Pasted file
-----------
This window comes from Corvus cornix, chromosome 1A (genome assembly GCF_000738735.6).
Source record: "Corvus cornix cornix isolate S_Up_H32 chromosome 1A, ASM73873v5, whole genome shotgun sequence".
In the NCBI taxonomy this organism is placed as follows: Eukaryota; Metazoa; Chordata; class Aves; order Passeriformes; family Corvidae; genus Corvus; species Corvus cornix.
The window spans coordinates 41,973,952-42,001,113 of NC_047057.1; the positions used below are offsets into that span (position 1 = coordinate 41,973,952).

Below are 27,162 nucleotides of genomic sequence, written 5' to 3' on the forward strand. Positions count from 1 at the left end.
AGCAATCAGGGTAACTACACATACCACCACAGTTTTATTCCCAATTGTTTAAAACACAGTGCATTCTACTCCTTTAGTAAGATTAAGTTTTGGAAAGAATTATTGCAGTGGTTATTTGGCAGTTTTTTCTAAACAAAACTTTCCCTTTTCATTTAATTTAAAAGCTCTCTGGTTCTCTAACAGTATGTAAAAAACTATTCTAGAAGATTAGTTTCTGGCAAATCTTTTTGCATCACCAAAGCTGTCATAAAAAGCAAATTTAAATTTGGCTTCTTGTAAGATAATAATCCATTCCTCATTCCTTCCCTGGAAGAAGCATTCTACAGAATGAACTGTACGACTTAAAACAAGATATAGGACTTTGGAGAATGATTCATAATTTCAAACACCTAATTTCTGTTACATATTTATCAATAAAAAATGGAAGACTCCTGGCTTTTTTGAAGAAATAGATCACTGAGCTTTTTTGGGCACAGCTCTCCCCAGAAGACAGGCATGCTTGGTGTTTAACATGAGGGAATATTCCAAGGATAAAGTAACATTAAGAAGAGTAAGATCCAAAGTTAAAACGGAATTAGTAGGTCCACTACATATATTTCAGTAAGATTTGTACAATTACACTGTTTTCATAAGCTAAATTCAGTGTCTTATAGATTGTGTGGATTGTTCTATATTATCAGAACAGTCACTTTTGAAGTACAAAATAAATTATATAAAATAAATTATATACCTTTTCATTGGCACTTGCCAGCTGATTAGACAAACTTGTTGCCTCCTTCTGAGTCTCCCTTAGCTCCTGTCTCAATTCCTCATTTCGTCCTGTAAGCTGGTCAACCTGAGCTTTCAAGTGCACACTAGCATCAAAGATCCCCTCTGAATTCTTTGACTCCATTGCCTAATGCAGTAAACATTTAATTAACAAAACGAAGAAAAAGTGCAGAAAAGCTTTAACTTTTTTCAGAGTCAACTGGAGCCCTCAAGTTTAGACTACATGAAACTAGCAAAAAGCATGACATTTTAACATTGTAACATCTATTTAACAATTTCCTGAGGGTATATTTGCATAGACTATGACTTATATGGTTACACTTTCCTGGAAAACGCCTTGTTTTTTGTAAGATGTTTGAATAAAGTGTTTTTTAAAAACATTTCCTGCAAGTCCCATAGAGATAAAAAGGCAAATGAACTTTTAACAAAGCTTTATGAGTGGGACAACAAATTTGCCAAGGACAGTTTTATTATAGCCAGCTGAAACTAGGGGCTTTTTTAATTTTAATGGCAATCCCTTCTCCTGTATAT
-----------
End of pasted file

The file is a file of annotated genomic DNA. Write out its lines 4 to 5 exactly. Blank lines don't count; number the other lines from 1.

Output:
The window spans coordinates 41,973,952-42,001,113 of NC_047057.1; the positions used below are offsets into that span (position 1 = coordinate 41,973,952).

Below are 27,162 nucleotides of genomic sequence, written 5' to 3' on the forward strand. Positions count from 1 at the left end.